EU Gives Cyprus Ultimatum to Secure Bailout or Face Exit from Eurozone
The European Central Bank has given Cyprus until Monday to raise the funds it needs to secure an international bailout, or funds for its banks would be cut off.
The banking sector dominates Cyprus' economy and the country's two biggest banks, the Bank of Cyprus and Laiki, are believed to be reliant on the ECB's assistance.
An ECB withdrawal would mean that the funds that have kept Cyprus' banks solvent, would stop flowing as early as next month.
A senior EU official said the ECB withdrawal from Cyprus would lead to the collapse of the country's financial sector and probably force the country to abandon the euro.
The official also said the EU is ready to ban Cyprus from the eurozone to contain the damage to the wider European economy.
Meanwhile, the Cypriot finance minister is in Moscow to discuss possible assistance from Russia, where investors there are believed to hold about a third of all Cypriot deposits.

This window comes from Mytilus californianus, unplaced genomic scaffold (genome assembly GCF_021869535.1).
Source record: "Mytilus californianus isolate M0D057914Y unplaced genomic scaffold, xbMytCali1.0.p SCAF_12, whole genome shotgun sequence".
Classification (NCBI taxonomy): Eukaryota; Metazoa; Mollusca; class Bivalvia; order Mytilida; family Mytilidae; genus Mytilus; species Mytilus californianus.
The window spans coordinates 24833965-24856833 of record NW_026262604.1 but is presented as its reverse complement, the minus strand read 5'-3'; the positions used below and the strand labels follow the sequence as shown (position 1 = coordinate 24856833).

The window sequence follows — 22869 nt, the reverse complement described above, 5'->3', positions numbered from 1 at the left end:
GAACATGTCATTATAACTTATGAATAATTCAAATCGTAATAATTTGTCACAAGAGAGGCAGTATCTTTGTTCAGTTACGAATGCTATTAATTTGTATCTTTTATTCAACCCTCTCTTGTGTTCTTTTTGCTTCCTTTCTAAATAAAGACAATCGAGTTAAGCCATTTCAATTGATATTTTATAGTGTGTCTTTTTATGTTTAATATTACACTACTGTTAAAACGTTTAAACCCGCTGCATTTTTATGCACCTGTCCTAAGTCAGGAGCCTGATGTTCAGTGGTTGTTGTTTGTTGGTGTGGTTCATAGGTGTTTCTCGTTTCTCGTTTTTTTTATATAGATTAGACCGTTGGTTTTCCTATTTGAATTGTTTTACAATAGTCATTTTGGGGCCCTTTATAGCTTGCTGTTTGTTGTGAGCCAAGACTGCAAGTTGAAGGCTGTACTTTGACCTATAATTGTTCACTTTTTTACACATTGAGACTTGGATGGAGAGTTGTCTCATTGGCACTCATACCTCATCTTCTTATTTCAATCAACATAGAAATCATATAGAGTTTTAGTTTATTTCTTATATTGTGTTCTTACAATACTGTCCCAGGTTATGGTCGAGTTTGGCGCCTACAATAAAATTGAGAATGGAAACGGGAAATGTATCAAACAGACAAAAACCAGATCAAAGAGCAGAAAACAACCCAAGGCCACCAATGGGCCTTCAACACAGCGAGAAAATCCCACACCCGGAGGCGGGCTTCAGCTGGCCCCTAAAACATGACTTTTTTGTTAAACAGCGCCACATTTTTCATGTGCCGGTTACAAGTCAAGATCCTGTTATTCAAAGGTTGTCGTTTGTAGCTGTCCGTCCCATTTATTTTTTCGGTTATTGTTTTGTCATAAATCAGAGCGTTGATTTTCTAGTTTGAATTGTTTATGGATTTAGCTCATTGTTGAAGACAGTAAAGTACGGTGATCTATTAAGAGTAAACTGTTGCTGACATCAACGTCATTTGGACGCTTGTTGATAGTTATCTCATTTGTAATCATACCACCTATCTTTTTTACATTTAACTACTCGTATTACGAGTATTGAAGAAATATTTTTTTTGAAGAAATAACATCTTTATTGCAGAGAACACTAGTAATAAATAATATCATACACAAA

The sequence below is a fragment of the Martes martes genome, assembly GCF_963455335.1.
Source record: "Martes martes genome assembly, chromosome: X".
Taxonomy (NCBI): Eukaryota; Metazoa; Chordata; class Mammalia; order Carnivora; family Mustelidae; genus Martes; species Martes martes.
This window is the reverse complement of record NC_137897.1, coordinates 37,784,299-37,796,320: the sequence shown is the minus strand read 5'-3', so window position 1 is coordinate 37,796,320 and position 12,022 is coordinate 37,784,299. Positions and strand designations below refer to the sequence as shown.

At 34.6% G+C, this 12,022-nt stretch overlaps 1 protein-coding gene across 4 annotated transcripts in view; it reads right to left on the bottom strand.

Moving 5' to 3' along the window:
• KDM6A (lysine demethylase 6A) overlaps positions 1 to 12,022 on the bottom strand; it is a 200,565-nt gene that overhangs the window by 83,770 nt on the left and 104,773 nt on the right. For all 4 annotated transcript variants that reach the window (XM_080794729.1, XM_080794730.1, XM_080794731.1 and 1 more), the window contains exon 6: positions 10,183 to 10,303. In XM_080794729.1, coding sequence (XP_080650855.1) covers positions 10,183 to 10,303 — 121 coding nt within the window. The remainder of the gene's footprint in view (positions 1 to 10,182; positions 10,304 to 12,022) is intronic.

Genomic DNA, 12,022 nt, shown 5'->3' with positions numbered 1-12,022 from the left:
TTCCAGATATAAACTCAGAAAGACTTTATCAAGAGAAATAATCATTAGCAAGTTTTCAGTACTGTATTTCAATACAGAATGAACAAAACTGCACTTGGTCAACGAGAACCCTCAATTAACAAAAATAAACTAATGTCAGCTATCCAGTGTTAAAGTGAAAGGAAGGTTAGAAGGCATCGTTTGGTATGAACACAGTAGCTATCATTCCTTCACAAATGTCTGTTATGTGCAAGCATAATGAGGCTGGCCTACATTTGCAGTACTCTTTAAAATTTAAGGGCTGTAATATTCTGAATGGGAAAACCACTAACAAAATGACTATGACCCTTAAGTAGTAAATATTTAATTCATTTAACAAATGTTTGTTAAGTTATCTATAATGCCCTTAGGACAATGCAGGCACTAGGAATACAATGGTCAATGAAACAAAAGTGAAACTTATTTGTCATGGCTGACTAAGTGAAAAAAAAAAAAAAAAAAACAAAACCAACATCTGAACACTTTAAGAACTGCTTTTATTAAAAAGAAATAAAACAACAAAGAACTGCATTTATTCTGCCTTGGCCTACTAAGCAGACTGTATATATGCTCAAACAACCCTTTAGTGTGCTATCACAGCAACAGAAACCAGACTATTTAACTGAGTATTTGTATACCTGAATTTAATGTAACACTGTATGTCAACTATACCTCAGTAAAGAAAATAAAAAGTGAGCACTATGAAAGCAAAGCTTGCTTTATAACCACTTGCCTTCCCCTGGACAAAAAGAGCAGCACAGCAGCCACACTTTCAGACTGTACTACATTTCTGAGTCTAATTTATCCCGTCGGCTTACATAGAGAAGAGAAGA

But this also seems unlikely, as the chairman of the Eurogroup of eurozone finance ministers, Jeroen Dijsselbloem, told the European parliament that Moscow had indicated it was not willing to extend "another loan or an investment in the banks."
Reflecting the risks of capital flight, the international credit agency S-and-P downgraded Cyprus' credit rating one notch to CCC from CCC-plus on Thursday.
The credit agency also advised Cyprus to reach an alternative agreement with the Eurogroup over the next few days.
All Cypriot banks have been shut until next Tuesday to prevent mass withdrawals, but long lines have been forming at cash machines.
Cyprus' parliament postponed a vote on Friday to devise a new plan to raise funds for the bailout.
Paul Yi, Arirang News.
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